Inshan (Kishtwar), July 23: The towering lush green buttes are astounding. The breathtaking waterfalls, clear sky and cool breeze are stunning. But what may be the greatest wonder of a visit to Warwan Valley is its clam, making this place a complete beauty, hidden from the world.
The Valley of Warwan, falling in Kishtwar district, is situated in the upper reaches of Himalayas at an altitude of around 7000 feet above sea level. It is bound by Kashmir Valley on one side and Ladakh on the other and remains completely cut off from the rest of the world for around 7 months in a year.
Just three hours drive from the renowned tourist place of Kokernag in South Kashmir’s Islamabad (Anantnag) district takes one to a place where hope is the only key for survival. A 50 kilometer bumpy drive is adventurous for a tourist but for the local residents the distance has kept them away from even the basic amenities of life.
A dog guiding a herd of sheep can be seen in the canyon below the Margan Valley, and often nomads on horseback greet visitors. Some of them even pose for photographs that too without any charge.
The hustle bustle ends at Shatroo, a small village of Islamabad (Anantnag) district, from where an uneven road amid eye-catching natural beauty is the only driving force which keeps one moving. Amid the roughed terrain one reaches Margan top – also known as the gateway of Warwan Valley.
An overwhelming quiet welcomes you amid the sound of water flowing down the Warwan River - one of the key tributaries of river Chenab.
Inshan is the first village in the Warwan Valley and the only one where you will find some official accommodation – that too in shambles. With high tourism potential, the area seems to be out of the map of tourism department.
A place which could have been a tourist paradise, has no electricity, no hospitals and only a few schools in the scattered habitation. The lush green mountains with dense forest have been a ‘curse’ for the local residents.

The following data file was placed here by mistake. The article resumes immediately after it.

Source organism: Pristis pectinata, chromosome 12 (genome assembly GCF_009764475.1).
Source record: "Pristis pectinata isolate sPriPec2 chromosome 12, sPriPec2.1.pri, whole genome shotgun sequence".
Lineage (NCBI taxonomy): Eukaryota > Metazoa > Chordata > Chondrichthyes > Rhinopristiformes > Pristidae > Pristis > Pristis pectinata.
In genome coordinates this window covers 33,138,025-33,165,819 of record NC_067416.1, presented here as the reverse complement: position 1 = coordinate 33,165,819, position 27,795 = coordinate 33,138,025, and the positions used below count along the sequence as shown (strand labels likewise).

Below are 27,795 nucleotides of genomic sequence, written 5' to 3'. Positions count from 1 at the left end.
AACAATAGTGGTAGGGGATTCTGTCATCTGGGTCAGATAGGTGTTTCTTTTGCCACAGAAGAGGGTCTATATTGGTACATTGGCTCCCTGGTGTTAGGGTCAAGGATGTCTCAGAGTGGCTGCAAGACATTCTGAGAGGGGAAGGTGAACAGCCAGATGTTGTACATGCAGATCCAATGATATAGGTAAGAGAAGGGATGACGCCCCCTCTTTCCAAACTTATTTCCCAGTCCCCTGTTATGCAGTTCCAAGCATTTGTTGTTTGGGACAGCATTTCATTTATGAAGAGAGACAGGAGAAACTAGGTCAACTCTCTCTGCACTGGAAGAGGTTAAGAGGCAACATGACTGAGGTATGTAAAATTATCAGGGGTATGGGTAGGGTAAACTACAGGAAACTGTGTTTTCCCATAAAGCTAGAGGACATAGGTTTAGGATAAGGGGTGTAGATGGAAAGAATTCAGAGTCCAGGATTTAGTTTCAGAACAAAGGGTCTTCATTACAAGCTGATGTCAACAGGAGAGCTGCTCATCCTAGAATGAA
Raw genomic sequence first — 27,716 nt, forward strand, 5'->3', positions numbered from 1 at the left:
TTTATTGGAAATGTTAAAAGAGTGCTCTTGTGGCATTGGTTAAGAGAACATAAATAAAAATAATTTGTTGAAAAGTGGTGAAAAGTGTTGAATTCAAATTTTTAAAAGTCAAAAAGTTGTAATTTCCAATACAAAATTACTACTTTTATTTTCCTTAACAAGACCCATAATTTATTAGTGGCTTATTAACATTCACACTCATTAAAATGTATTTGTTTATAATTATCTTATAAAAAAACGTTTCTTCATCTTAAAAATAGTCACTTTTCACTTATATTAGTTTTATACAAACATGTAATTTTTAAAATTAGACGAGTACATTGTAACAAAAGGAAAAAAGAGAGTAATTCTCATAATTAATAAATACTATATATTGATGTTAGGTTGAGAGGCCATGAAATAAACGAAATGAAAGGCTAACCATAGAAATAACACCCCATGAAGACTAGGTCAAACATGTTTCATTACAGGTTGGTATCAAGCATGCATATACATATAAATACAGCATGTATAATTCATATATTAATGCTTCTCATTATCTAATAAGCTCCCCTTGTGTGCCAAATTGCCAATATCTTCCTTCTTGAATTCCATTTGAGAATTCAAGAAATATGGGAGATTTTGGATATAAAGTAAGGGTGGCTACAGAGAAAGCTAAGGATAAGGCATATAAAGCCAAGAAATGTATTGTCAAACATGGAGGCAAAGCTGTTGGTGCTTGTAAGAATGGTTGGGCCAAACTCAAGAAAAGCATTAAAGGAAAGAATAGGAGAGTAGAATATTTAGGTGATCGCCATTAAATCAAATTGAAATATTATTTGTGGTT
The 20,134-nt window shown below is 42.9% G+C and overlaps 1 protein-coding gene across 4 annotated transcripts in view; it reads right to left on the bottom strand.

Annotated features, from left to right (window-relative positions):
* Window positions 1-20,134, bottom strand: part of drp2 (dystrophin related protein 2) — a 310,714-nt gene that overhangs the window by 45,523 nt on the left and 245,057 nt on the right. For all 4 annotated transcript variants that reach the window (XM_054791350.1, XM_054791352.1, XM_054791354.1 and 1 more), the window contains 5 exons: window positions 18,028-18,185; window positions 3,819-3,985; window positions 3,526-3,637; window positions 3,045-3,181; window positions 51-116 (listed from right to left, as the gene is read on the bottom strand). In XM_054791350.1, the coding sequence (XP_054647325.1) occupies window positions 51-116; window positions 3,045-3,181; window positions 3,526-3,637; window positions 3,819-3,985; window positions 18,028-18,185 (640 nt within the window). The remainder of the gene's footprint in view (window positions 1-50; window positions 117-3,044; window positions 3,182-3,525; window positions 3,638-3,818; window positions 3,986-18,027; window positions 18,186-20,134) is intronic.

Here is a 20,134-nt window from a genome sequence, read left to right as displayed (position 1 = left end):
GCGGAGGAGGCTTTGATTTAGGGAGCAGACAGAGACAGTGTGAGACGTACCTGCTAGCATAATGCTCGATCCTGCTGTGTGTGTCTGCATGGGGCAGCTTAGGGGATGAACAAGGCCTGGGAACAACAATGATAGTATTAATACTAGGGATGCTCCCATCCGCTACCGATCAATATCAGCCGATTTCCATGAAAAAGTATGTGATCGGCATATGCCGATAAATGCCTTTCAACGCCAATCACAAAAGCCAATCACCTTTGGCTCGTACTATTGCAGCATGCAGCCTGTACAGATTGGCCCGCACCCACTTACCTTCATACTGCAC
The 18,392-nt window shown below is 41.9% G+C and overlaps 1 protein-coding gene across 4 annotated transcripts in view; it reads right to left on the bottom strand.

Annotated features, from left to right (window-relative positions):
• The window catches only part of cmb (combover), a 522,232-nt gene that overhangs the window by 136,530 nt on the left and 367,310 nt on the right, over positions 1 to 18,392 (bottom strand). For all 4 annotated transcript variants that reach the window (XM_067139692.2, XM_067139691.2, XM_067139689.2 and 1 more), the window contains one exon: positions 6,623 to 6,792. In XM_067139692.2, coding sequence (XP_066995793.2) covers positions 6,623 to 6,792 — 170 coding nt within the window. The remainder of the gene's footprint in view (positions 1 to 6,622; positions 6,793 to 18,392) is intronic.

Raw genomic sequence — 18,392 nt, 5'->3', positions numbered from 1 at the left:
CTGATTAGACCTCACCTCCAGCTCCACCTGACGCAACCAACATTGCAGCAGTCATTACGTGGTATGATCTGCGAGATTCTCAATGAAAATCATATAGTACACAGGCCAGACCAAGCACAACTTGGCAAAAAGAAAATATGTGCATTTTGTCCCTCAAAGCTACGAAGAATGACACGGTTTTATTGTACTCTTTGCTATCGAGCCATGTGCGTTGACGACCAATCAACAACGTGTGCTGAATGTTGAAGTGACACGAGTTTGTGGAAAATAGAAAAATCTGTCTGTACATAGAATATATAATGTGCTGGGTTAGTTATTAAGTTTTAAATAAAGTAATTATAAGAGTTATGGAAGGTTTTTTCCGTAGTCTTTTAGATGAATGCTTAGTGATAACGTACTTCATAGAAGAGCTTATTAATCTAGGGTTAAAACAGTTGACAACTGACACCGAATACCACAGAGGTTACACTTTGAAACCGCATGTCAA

“You talk about tourism? Most of us have seen vehicle just a year back when the only road link, Vailoo-Inshan, road was thrown open for traffic”, Muhammad Ramzan, a local resident said.
However, in eighties this Valley was said to be a hub of adventure tourism, especially for the foreign visitors. The old and historical trekking routes especially from Inshan to Zanskar were well known among the foreign tourists.
The Valley had no source of any communication till two years back. The police and army wireless communication system was the only way to communicate even for the government officials. The government has, however, now provided satellite phones in some of the habitations.
The people here believe that the non-connectivity with the rest of the world has severally affected them. “Most of our elders here are illiterate and those of our age group have hardly gone to schools”, Nusrat Ali, a man in mid 40s claimed. He said that a few schools have been opened in the Valley but the government has hardly done anything to strengthen the standard of education.
“We have ReTs running these schools but honestly they are even not able to read properly”, another local resident claimed.
Though most of the villagers have nothing to cherish about, they say it is hope which keeps them alive. “Come winter and you will see how people survive with more than 8 feet snow outside,” Rahim Chacha, as he is know in the village at Afti, said.
“For at least four months our movement gets restricted to our homes only”, he said adding, “We eat what we produce in our fields during summer and store it for winters.”